Loew's Capitol Theatre

1645 Broadway,
New York, NY 10019

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RobertR on February 15, 2005 at 8:52 am


Thats very interesting about the wide release of Duel in the Sun. Am I correct that for a major movie that was almost unheard of back then? What about “B” films, did they ever open saturated like would become the norm in the 60’s with Premiere Showcase?

BoxOfficeBill on February 15, 2005 at 7:45 am

“Show Boat” with Helen Morgan at the Capitol! And before the film version of ‘36 (which opened at RCMH). I guess the Capitol did court sophistication.

BoxOfficeBill on February 15, 2005 at 7:41 am

Among stage shows at the Capitol, one that I most remember featured Skitch Henderson. The film was “Every Girl Should Be Married” with Cary Grant, so it must have been in January ‘49. It came to mind the other day when I heard an NPR interview with Henderson commemorating Johnny Carson. (I had no idea that the young Henderson had studied with Arnold Schoenberg and played Mahler with Toscanini!) His performance at the Capitol combined jazzy piano playing and big-band conducting. I also recall being bored by a male commedian who told off-color jokes that I didn’t understand, but which the grown-ups laughed wickedly at. Perhaps the Capitol tried to court a mature audience.

A yet earlier memory of Capitol sophistication was the opening of “Duel in the Sun” there, a much bally-hooed event for which the theater had suspended its stage show policy. We waited on a long line, and upon reaching the box office were denied admission because I was deemed under-age for the adult presentation (June ‘47, I was five). My mom complained loudly, waving her friend’s employee pass and claiming to be part of management (she wasn’t), and then faulted the theater for dropping its stage show when we could have seen the same film at the Alpine in Brooklyn with much less trouble. From scouring old newspapers, I later learned that “Duel in the Sun” had indeed opened in NYC in a saturated booking, playing simultaneously at the Capitol, Metropolitan, and Loew’s nabes (including the Alpine), no doubt because Selznick had concluded that the film might flop and that it would be best to rush it out quick and greedy. Was it worth dropping the live stage show for a celluloid Jennifer Jones?

ian williams
ian williams on February 15, 2005 at 4:22 am

CConnolly hits the mark with his comment about today’s movies! Fo me too much C.B.W – Crash, bang, wallop!!! Also a good comparison is in telling the life story of Cole Porter. Warners ‘Night and Day’ was made for entertainment; his homosexuality kept quiet. Would the latest ‘version’ of his life, warts and all, in ‘De-lovely’ have been a big hit at perhaps the Capitol around the late forties??? OK, it would have gone to the Warner!!!

bruceanthony on February 14, 2005 at 7:26 pm

Warren Im surprised that “Quo Vadis” didn’t do as well as expected at the Capitol becuase this was a huge hit for MGM.“Quo Vadis” was MGM’s biggest hit since “Gone With The Wind” up to that point in time.brucec

Mike (saps)
Mike (saps) on February 14, 2005 at 7:11 pm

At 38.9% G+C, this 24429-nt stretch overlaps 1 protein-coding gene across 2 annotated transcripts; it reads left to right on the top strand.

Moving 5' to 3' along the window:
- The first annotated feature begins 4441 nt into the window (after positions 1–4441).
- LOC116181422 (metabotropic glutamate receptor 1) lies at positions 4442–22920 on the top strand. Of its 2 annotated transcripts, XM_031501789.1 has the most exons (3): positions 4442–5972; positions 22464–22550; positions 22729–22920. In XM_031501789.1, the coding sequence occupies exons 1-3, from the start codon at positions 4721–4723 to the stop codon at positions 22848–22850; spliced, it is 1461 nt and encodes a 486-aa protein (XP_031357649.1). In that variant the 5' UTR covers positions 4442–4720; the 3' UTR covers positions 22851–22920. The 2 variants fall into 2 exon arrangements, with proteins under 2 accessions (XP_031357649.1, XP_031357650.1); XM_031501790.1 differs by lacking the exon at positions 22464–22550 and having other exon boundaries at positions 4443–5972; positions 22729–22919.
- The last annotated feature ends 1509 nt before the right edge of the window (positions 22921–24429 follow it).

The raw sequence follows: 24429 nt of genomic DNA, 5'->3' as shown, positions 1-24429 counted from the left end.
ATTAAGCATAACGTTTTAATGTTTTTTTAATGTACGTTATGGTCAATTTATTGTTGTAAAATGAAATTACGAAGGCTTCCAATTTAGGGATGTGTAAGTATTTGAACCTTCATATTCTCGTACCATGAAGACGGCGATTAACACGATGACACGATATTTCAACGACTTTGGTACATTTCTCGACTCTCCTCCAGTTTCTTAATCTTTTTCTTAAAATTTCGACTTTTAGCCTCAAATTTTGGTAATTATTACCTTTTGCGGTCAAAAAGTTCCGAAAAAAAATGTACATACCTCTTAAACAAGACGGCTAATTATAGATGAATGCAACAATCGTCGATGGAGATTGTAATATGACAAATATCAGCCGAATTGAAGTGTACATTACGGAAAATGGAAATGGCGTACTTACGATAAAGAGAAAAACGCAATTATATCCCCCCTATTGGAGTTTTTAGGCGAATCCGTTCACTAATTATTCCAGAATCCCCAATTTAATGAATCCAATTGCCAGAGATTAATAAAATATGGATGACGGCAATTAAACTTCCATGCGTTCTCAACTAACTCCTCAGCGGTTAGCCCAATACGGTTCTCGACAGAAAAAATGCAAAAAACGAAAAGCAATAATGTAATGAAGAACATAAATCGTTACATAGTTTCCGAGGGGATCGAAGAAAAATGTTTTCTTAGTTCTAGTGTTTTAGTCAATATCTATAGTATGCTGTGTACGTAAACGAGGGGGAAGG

I actually enjoy classic movies much more than modern ones (I’m watching Howard Hughes' Hell’s Angels on DVD right now) and I’m sure I would enjoy Westward the Women if I ever see it…I had never even heard of it until just now. My point was to remark on nondescript forgotten movies and how they may have kept people at home watching the newfangled television. I can imagine the echoes in grand houses like the Capitol as the little box sounded their death knell.

chconnol on February 14, 2005 at 12:40 pm

Actually I find the entries for these lesser known classic films fascinating. “Westward the Women” in particular sounds very interesting. Here’s the entry from imdb:


It happens to be directed by one of the best of the Hollywood directors, William Wellman.

I’m 38 and I cannot stand the latest movies. Generally speaking, they’re pure garbage. I appreciate the input from people who remember when movies were made to truly please an audience not just to make a quick buck.

Mike (saps)
Mike (saps) on February 14, 2005 at 12:14 pm

It’s amazing how many of the pictures mentioned here are long forgotten. Westward the Women? Ugh, I’m staying home and watching “I Love Lucy.”

BoxOfficeBill on February 14, 2005 at 12:08 pm

Warren- Thanks for the terrific account of the Capitol’s last days of stage shows. I remember them (those days and some of the shows) well. A family friend worked in the Loew’s office (at Loew’s State) and provided my parents with full passes for the Capitol. I would have thought that seven week of “Quo Vadis” had met b.o. expectations. I remember seeing it there early in its run, at a packed house. I also remember that it left without much warning— the newspapers suddenly announced that “Westward the Women” would open the next day, New Year’s Eve, and that the Astor would shift its policy from two-a-day Reserved Seats to continuous showings — I imagined that the decision had as much to do with the Astor looking to fill seats as much as it had to do with the Capitol wanting to feature a new show on the lucrative New Year’s holiday.

vinceiuliano on February 7, 2005 at 10:15 am

The Capitol was a beautiful theater – i guess its just another sign of the times. Like Nedicks, Penn Station, and Grand Central, nothing good lasts.

VincentParisi on February 7, 2005 at 9:32 am

But what about the stage show in 39 with Wizard of Oz? Was this a one time only before 43?

vinceiuliano on February 7, 2005 at 9:11 am

very interesting Warren. where did you find that out? that’s great

Myron on December 25, 2004 at 6:01 am

As a kid I saw “2001: A Space Odyssey” and “How the West Was Won” at the Loews Cinerama (Capitol). The effect was good but the 3 projectors weren’t properly aligned and the color shifted so I often got eye-strain, but the the river raft scene and buffalo stampede in “How The West Was Won” was fantastic. Somebody posted that “Ben-Hur” was shown at the Loew’s Capitol, but I remember seeing it at the Loew’s State.

RobertR on December 23, 2004 at 12:38 pm

Ok, then they had it mislabeled. I did not recognize the marquee.

Bill Huelbig
Bill Huelbig on December 23, 2004 at 12:31 pm

Robert R: The theater in that picture isn’t the Capitol or the RKO/Warner Cinerama. It looks like the Warner Cinerama theater on Hollywood Blvd. in Los Angeles, also known as the Hollywood Pacific and the Pacific 1-2-3.